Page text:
The vineyard-filled valleys flank the West Napa Fault, which produced the quake that killed one person, injured several hundred and caused more than $500 million in losses.
PAHOA, Hawaii (AP) — The Latest on the eruption of Kilauea volcano on Hawaii's Big Island (all times local):
A Hawaii man hit by a flying piece of lava says the molten rock nearly cut his left leg in half.
Darryl Clinton told the Honolulu television station KHON that he was on the roof of a home helping to put out fires from flying rocks on Saturday morning.
That's when an explosion a couple hundred yards away launched a "lava bomb" his way. It hit him above the ankle.
NEW ORLEANS (AP) — Researchers searching for a possible mass grave from a racial massacre in 1887 said they picked up signals Thursday of disturbed earth at a south Louisiana site, but they cautioned they don't know yet what ground-penetrating radar detected.
PAHOA, Hawaii (AP) — Hawaii's Kilauea volcano has erupted from its summit, shooting a dusty plume of ash about 30,000 feet into the sky.
Mike Poland, a geophysicist with the U.S. Geological Survey, confirmed the explosion on Thursday. It comes after more than a dozen fissures recently opened miles to the east of the crater and spewed lava into neighborhoods.
Those areas were evacuated as lava destroyed at least 26 homes and 10 other structures.
YELLOWSTONE NATIONAL PARK, Wyo. (AP) — The world's largest active geyser has erupted four times in the last seven weeks, a spate of activity that has geophysicists excited about the Yellowstone National Park water feature.
The Steamboat Geyser, which can shoot water up to 300 feet (91 meters) high, erupted last Friday and continued to spew water into Monday.
BEIJING (AP) — Research by Chinese geologists suggests that the mountain above North Korea's main nuclear test site has likely collapsed, rendering it unsafe for further testing and requiring that it be monitored for any leaking radiation.
Scientists have mapped the precise route of the magma plume feeding the famed and sometimes-feared Yellowstone hotspot from the surface of the Earth all the way to its outer core.
The Permian Basin Geophysical Society and the Society of Exploration Geophysicists at UTPB Student Chapter will present distinguished lecturer William W. Symes from 11:30 a.m. to 1 p.m. Friday at the UTPB-CEED Building, 1310 N. FM 1788.
Symes will present the topic of "Advanced Imaging for Practitioners."
NAMPA, Idaho (AP) — Police and college students are using cadaver dogs and ground-penetrating radar to search for the body of a southwestern Idaho woman, who went missing more than 50 years ago.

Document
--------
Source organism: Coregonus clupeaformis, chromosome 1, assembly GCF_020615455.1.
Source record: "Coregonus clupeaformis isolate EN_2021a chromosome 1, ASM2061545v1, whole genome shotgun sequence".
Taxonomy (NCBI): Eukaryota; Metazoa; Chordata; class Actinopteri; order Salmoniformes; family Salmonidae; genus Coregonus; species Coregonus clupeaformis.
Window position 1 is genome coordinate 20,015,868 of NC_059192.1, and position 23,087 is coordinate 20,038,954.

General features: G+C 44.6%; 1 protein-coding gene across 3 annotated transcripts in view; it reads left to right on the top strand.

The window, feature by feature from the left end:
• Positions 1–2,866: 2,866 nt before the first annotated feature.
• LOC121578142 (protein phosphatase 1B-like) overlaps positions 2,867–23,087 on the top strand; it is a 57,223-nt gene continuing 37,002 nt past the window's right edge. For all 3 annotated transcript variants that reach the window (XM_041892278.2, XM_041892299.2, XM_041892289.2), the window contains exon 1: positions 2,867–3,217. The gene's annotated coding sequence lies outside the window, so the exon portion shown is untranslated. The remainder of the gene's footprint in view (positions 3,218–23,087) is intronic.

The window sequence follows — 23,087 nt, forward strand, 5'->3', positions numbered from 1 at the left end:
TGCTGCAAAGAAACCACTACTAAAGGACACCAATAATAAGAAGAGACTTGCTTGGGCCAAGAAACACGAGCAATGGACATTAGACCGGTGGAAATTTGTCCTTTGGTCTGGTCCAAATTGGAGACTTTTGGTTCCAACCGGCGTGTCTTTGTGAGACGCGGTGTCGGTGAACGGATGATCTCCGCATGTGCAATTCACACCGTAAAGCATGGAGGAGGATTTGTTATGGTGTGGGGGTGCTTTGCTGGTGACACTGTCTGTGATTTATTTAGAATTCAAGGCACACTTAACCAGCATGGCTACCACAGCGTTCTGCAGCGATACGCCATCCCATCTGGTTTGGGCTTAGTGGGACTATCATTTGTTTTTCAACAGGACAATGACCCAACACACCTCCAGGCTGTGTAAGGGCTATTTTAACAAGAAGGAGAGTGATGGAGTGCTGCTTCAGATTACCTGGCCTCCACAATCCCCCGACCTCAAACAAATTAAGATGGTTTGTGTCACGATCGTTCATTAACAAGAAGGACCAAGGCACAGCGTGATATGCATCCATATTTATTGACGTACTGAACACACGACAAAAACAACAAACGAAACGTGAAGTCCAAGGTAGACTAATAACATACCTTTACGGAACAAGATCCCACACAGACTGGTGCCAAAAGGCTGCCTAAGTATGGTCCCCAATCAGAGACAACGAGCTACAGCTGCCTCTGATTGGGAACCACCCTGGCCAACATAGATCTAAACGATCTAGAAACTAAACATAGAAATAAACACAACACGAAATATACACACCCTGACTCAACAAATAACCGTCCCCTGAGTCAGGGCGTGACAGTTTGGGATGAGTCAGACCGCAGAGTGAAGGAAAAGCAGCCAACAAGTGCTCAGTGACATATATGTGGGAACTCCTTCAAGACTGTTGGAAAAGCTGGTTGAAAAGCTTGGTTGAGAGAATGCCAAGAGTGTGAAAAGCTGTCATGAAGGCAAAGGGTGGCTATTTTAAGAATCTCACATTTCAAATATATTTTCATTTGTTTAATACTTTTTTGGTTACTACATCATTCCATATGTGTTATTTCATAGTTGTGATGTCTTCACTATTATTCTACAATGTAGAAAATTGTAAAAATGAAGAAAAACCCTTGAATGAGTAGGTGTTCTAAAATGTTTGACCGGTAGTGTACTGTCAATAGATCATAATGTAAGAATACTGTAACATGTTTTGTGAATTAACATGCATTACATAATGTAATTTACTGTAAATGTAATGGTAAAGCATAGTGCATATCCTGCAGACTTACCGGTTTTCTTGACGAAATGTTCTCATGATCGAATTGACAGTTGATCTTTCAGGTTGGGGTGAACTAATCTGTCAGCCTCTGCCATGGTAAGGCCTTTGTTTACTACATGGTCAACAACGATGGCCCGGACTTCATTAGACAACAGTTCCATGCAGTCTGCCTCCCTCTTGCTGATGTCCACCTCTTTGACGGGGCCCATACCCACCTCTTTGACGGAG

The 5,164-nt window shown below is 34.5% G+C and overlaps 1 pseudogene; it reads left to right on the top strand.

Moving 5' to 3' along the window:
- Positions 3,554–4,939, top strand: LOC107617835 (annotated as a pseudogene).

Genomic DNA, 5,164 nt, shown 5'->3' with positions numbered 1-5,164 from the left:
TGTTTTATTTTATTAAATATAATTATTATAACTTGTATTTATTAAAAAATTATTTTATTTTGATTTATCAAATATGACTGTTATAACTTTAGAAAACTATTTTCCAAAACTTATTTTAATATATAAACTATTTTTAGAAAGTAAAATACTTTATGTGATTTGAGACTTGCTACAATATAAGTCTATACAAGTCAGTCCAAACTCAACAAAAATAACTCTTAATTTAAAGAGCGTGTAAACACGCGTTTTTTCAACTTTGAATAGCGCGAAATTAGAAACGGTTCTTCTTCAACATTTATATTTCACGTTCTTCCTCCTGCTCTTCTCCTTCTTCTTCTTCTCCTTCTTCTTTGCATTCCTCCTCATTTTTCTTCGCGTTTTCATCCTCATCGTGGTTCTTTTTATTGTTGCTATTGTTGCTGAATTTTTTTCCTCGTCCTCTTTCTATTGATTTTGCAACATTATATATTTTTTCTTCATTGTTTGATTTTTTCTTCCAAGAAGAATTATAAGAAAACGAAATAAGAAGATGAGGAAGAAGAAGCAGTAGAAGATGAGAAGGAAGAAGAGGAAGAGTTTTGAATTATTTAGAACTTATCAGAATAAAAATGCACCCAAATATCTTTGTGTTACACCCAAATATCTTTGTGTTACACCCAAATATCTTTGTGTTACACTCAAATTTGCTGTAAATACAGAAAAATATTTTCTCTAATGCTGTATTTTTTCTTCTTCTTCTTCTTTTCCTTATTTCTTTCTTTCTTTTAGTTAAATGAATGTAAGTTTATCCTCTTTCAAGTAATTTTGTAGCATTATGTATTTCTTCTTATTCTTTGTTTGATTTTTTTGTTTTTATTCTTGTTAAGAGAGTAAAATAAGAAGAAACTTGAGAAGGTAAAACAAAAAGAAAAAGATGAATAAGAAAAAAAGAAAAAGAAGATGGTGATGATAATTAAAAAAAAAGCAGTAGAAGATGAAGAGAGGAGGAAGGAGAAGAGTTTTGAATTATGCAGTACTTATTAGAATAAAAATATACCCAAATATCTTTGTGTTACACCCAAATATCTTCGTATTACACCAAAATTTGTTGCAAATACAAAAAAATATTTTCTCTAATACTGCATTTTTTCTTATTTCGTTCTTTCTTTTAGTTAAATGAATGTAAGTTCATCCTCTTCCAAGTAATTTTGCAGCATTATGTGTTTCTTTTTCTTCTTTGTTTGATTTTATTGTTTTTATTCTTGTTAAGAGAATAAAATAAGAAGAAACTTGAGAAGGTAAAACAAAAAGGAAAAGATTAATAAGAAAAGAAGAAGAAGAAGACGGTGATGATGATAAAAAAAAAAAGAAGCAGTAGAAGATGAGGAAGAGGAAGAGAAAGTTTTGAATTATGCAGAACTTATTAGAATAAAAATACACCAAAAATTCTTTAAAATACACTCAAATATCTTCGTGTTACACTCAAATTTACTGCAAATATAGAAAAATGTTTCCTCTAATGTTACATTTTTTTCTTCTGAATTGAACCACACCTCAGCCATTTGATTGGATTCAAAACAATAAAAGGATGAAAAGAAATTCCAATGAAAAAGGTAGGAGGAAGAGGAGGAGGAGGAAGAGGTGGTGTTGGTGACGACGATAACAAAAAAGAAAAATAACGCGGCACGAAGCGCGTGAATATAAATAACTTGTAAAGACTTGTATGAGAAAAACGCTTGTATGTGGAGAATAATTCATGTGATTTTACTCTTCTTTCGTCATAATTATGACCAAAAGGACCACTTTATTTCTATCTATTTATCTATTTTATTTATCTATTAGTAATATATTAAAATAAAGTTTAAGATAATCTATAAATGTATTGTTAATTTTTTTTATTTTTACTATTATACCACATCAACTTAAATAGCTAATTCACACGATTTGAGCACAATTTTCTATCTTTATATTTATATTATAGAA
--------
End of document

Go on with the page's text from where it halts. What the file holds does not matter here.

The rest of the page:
Nampa police officers and geophysics students from Boise State University began the search Wednesday, targeting areas underneath the Nampa School District administration building.
The National Earthquake Information Center (NEIC) reported a 4.1 magnitude earthquake on Thursday that briefly shook the region and to some went unnoticed all together. It occurred near 5 p.m.
The earthquake, which was really a tremor, was originally reported as a 4.4 magnitude earthquake but was quickly downgraded to 4.1.
With its new geosciences laboratory, students in Sumit Verma’s geology and geophysics courses at the University of Texas of the Permian Basin are using some of the same software used by the petroleum industry.
Donated by Schlumberger, the software is worth an estimated $44 million, said Verma, who is geology program head and assistant professor of geophysics.
Study: More evidence links earthquakes to energy waste wells
DENVER (AP) — Scientists say they have more evidence that an increase in earthquakes on the Colorado-New Mexico border since 2001 has been caused by wells that inject wastewater from oil and gas production back underground, similar to human-caused quakes in Oklahoma and other states.
A paper published last week by researchers at the University of Colorado concluded that the wastewater caused a big enough increase in underground pressure to make rock formations slip along fault lines.
Half a century into his quest to explain Yellowstone’s always-moving subsurface, Bob Smith finally got his hands on detailed seismic data that sheds light on the biggest of park icons: Old Faithful.
It was late November 2015, and the geophysicist and his University of Utah colleagues anticipated that each blow of the geyser would correspond with the Earth shaking from pressurized superheated water fizzling up through fractured rock.
Soft soil makes Mexico City shake like it was built on jelly